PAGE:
To New Horizons: The delight of discovery


Watching our children discover the world and how it works is truly delightful. Everything is new. Everything is interesting. Everything is open to enquiry. As their mobility increases, their small horizons expand. And as much as it keeps us on our toes, watching their curiosity in action makes me want to go back and rediscover it all again, as if for the first time. To see the world through fresh eyes.

In an information-saturated world in which knowledge is just a Google search away, original discovery, as distinct from research, is rare.

That’s why I’m so excited about today’s New Horizons Pluto fly-by. Today we enter uncharted territory. A tiny space probe launched ten years ago has traveled three billion miles (thirty times the distance from Earth to the Sun) to observe a planet the size of the USA for a few hours before flying off again in search of more distant objects. No closer exploration of Pluto has ever been conducted and already the images we’re receiving from New Horizons are stunning, revealing features that may be cliffs, craters, and a bright heart shaped feature.

Like the Rosetta mission to comet 67P/Churyumov-Gerasimenko, New Horizons is a magnificent scientific and engineering achievement, revealing not just planetary features, but some of the best aspects of our humanity’s immense capacity for good – to go beyond mere survival, to create, to explore and to inspire.

The data and images collected by New Horizons will be entirely new. No one knows what we will discover. In some sense, on this day of discovery, we who watch are like the little child again, taking the first steps towards a new room in search of what lies there. While many of us can’t be physically young – and I much prefer walking to crawling – we can experience the child-like wonder of exploring new horizons again.

First and last frames – Jacob T Swinney (Vimeo link)

From Jacob T Swinney on Vimeo:

“What can we learn by examining only the first and final shot of a film? This video plays the opening and closing shots of 55 films side-by-side. Some of the opening shots are strikingly similar to the final shots, while others are vastly different–both serving a purpose in communicating various themes. Some show progress, some show decline, and some are simply impactful images used to begin and end a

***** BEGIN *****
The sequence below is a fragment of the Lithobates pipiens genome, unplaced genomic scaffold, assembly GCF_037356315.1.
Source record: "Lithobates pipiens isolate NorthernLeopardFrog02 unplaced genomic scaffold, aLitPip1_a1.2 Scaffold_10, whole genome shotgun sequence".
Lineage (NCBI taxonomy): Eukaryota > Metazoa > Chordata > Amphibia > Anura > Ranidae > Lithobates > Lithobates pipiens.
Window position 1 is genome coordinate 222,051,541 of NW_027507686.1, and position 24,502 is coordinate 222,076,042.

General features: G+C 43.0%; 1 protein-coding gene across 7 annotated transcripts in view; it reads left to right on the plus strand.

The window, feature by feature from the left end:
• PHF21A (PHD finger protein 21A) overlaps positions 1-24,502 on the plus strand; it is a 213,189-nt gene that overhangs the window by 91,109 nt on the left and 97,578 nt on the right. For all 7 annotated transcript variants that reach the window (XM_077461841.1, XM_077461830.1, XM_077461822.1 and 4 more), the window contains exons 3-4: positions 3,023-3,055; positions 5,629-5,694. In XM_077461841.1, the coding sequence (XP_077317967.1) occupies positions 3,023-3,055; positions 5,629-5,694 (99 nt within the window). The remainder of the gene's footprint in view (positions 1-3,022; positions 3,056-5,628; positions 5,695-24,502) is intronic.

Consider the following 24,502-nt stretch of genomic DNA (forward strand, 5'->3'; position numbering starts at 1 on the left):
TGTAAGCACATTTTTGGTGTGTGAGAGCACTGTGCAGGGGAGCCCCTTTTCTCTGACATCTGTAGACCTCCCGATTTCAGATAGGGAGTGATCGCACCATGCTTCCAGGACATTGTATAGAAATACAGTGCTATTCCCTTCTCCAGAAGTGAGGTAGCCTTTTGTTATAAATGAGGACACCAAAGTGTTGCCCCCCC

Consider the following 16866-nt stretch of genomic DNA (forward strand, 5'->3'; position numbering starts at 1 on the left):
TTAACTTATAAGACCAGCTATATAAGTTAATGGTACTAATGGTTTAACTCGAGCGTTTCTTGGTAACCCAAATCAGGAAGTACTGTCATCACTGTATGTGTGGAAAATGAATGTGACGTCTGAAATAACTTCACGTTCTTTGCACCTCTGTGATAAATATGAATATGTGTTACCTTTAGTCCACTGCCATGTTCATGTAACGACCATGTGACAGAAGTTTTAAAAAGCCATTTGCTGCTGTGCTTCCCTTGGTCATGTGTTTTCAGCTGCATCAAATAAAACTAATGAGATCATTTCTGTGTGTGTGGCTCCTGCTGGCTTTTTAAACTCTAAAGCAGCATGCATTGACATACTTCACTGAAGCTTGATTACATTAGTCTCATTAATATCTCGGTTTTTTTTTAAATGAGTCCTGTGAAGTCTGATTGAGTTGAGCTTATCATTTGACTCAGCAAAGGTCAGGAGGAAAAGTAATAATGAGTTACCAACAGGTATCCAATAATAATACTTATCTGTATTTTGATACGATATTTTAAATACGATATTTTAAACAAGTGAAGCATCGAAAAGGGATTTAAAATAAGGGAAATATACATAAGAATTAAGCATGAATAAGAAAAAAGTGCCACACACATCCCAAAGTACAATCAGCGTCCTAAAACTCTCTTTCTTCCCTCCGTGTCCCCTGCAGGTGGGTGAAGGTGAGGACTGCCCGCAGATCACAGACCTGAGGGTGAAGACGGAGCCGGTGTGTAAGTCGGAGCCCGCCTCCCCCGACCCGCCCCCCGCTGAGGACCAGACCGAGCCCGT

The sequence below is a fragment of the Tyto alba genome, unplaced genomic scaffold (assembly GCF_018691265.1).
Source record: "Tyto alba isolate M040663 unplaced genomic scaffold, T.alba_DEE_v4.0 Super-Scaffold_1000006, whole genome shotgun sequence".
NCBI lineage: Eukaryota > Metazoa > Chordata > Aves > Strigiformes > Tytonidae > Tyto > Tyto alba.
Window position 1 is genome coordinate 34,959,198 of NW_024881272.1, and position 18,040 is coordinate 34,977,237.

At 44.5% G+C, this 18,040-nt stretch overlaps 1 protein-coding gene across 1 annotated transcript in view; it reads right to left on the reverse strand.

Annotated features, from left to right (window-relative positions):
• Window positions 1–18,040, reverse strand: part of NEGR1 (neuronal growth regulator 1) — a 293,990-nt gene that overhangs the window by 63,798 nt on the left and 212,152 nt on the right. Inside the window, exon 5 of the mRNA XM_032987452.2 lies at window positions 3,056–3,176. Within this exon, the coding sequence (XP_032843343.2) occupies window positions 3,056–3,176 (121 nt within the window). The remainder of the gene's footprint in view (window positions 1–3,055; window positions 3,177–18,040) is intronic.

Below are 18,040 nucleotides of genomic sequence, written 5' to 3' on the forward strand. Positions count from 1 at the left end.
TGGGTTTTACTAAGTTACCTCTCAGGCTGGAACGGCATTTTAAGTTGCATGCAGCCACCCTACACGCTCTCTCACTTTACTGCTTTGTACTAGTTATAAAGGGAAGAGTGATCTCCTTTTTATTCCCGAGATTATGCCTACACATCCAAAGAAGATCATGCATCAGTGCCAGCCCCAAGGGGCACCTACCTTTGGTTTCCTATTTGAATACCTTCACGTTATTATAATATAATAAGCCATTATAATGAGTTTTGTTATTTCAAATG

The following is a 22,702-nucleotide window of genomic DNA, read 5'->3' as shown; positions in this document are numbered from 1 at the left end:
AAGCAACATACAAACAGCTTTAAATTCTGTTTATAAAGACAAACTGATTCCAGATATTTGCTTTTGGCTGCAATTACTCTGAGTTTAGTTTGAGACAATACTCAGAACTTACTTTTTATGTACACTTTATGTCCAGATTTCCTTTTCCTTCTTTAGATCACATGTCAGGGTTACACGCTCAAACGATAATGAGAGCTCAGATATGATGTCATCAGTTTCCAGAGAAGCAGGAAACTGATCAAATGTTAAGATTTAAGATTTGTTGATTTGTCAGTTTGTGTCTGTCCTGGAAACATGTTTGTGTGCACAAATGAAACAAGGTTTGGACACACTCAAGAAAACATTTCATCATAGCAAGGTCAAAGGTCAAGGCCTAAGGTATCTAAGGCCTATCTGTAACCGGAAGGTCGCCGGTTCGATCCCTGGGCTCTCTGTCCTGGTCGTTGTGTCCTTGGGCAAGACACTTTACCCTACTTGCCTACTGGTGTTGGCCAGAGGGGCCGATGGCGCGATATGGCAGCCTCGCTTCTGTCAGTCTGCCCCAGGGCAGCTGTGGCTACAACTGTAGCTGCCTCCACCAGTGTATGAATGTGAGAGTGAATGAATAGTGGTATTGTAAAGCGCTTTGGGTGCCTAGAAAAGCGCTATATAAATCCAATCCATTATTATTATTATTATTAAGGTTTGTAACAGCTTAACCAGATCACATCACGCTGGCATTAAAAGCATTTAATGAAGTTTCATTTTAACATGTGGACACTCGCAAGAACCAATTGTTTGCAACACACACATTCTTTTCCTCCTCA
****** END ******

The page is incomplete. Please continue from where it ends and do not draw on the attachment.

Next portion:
Click through to the video on Vimeo.

The Gathering Chant – Neulore // Brite Session + Spotify

The Gathering Chant
You’ve been running from the only thing you knew
Still you find rest within
that old darkness lingers in shadow

But the dead of the night it offers hallowed truth
And there’s a solemn sanctuary
Rescue from the weight you’ve carried, carried

So gather here, oh, gather now my child!
You are safe here from the wild…
And raise a chant that rises like a fire!
Your voice won’t tire!
Yeah we’re alive here!

There’s a hum that whispers traces of your death.
Evil creeps in from the woods.
Yeah that evil’s after you, after you…

So gather here, oh, gather now my child!
You are safe here from the wild…
And raise a chant that rises like a fire!
Your voice won’t tire!
Yeah we’re alive here!

God, Science & The Big Questions – Live stream now #GodScience

UPDATE: An on-demand streaming version is now available here, or watch below:

John Lennox, William Lane Craig and JP Moreland are discussing God, science and the big questions, live streaming right now here! Fascinating topics so far including human/neanderthal interbreeding, The Theory of Everything and Stephen Hawking.

From Biola University:

Join us for this fast-paced, wide-ranging and supremely stimulating discussion among some of the finest thinkers in the Christian world. Nothing is off the table as they discuss science vs. Christianity, arguments for God, the decline of Darwinism, radical Islam and the Gospel, responding to skeptics, the problem of consciousness, mathematics and the cosmos, the nature of knowledge, and much, much more.

Streaming LIVE from Chase Gymnasium at Biola University.